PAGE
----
The New Skills Agenda for Europe (9) announced the review of the 2006 Recommendation on key competences for lifelong learning acknowledging that investing in skills and competences and in a shared and updated understanding of key competences is a first step for fostering education, training and non-formal learning in Europe.

(9)

Responding to the changes in society and economy, reflecting discussions on the future of work, and following the public consultation on the review of the 2006 Recommendation on key competences, both the Recommendation and the European Reference Framework of key competences for lifelong learning need to be revised and updated.

(10)

The development of key competences, their validation and the provision of competence-oriented education, training and learning should be supported by establishing good practices for better support of educational staff in their tasks and improving their education, for updating assessment and validation methods and tools, and for introducing new and innovative forms of teaching and learning (10). Therefore, basing itself on the experiences of the last decade, this Recommendation should address the challenges in implementing competence-oriented education, training and learning.

(11)

Supporting the validation of competences acquired in different contexts will enable individuals to have their competences recognised and obtain full or, where applicable, partial qualifications (11). It can build on the existing arrangements for the validation of non-formal and informal learning as well as the European Qualification Framework (12), which provides a common reference framework to compare levels of qualifications, indicating the competences required to achieve them. In addition, assessment may help in structuring learning processes and in guidance, helping people to improve their competences also with regard to changing requirements on the labour market (13).

(12)

The definition of the set of key competences needed for personal fulfilment, health, employability and social inclusion has been shaped not only by societal and economic developments, but also by various initiatives in Europe during the last decade. Special attention has been given to improving basic skills, investing in language learning, improving digital and entrepreneurial competences, the relevance of common values in the functioning of our societies, and motivating more young people to engage in science related careers. These developments should be reflected in the Reference Framework.

(13)

Target 4.7 of the Sustainable Development Goals highlights the need to ‘ensure that all learners acquire the knowledge and skills needed to promote sustainable development, including, among others, through education for sustainable development and sustainable lifestyles, human rights, gender equality, promotion of a culture of peace and non-violence, global citizenship and appreciation of cultural diversity and of culture’s contribution to sustainable development’ (14). Unesco’s Global Action Programme on Education for Sustainable Development affirms that education for sustainable development is an integral element of quality education and key enabler of all other Sustainable Development Goals. This aim is reflected in the revision of the Reference Framework.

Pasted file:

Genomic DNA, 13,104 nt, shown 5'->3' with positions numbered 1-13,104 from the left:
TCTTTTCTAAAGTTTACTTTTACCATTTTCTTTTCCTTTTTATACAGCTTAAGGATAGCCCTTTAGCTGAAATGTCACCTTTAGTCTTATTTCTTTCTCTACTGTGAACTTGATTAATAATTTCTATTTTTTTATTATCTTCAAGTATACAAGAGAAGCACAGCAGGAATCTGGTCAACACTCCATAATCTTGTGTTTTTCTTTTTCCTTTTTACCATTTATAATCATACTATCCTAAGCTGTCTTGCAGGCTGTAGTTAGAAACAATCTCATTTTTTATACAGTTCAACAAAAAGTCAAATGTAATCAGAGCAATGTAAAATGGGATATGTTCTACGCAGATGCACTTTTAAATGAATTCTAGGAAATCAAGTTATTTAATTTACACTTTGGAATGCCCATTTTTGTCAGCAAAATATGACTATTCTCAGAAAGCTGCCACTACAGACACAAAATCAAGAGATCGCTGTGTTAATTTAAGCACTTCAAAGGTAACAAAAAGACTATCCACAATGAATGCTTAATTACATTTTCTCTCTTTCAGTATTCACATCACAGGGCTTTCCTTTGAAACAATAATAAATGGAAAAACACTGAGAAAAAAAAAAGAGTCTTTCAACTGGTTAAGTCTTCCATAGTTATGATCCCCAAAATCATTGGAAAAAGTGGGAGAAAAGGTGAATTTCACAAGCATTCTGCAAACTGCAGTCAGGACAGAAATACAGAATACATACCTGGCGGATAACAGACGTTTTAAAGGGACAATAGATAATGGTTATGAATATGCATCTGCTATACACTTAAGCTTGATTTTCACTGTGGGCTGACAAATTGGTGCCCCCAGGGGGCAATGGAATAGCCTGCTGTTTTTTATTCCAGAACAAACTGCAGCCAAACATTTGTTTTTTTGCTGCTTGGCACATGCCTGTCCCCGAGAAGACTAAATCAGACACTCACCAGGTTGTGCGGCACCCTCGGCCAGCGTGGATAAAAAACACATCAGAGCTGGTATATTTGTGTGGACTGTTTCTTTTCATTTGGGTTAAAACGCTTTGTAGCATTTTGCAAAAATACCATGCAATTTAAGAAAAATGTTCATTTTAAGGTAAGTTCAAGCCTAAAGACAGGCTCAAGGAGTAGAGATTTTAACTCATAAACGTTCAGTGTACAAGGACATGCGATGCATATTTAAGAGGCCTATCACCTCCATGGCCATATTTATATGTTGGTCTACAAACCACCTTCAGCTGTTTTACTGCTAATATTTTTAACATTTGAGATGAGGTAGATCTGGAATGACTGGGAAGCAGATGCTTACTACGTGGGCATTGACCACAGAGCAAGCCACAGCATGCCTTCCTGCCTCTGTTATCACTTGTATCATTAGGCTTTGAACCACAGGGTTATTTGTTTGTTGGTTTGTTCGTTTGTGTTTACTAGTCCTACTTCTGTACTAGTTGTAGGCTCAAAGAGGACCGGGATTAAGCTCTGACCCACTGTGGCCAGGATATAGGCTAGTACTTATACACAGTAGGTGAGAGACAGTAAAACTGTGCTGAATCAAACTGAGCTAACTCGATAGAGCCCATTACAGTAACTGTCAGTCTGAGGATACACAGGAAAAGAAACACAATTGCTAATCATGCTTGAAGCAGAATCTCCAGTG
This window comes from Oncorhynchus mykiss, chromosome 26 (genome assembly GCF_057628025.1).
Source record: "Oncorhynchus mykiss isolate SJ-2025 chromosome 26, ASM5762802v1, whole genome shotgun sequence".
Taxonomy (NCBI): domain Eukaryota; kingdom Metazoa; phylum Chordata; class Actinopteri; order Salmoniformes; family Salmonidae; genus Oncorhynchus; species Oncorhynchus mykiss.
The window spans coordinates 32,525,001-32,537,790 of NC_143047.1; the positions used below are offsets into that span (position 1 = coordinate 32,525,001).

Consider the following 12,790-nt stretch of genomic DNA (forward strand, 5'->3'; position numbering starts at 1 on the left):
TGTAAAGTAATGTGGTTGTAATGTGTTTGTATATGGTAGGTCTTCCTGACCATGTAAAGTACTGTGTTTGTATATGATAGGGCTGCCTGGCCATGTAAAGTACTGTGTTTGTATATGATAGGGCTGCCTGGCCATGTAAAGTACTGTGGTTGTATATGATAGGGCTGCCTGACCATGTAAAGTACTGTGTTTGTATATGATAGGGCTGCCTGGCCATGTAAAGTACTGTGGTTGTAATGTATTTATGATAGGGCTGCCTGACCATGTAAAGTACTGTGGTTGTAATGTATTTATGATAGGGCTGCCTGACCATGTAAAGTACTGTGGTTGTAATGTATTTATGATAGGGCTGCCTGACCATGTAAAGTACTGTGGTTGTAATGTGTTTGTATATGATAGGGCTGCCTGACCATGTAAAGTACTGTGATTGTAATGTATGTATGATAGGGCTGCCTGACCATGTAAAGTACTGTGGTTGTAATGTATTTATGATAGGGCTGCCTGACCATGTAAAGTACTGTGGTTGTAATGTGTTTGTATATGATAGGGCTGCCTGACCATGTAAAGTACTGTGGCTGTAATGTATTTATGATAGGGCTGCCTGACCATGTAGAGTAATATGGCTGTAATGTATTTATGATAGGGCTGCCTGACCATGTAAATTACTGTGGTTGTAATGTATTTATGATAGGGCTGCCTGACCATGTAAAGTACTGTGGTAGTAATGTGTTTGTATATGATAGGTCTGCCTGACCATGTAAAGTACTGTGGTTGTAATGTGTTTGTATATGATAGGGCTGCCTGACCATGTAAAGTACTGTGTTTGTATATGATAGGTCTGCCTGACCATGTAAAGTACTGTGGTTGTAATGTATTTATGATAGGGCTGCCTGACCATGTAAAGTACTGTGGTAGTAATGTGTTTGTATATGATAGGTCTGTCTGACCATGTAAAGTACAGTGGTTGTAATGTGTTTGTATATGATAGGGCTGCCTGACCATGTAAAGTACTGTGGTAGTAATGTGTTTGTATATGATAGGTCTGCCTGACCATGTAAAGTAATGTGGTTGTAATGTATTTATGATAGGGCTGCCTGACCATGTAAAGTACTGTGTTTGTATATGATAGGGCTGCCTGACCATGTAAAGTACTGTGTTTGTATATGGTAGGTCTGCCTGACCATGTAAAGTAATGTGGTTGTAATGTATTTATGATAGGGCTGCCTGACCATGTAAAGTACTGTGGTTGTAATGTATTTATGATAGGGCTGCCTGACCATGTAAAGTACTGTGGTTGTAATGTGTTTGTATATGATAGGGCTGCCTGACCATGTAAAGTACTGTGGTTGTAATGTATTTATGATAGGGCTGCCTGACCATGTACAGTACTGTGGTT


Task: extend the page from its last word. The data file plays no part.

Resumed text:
(14)

The provision of language learning, which is increasingly important for modern societies, intercultural understanding and cooperation, profits from the Common European Framework of Reference for Languages (CEFR). This Framework helps to identify the main elements of the competence and supports the learning process. It also lays the foundation of defining language competences, in particular those referring to foreign languages and is reflected in the update of the Reference Framework.

(15)

The development of the Digital Competence Framework and the Entrepreneurship Competence Framework support competence development. Likewise, the Council of Europe’s Reference Framework of Competences for Democratic Culture presents a comprehensive set of values, skills and attitudes for an appropriate participation in democratic societies. All of these have been taken into due consideration when updating the Reference Framework.

(16)

In order to motivate more young people to engage in science, technology, engineering and mathematics (STEM) related careers, initiatives across Europe started to link science education more closely with the arts and other subjects, using inquiry-based pedagogy, and engaging with a wide range of societal actors and industries. While the definition of those competences has not changed much over the years, the support of competence development in STEM becomes increasingly relevant and should be reflected in this Recommendation.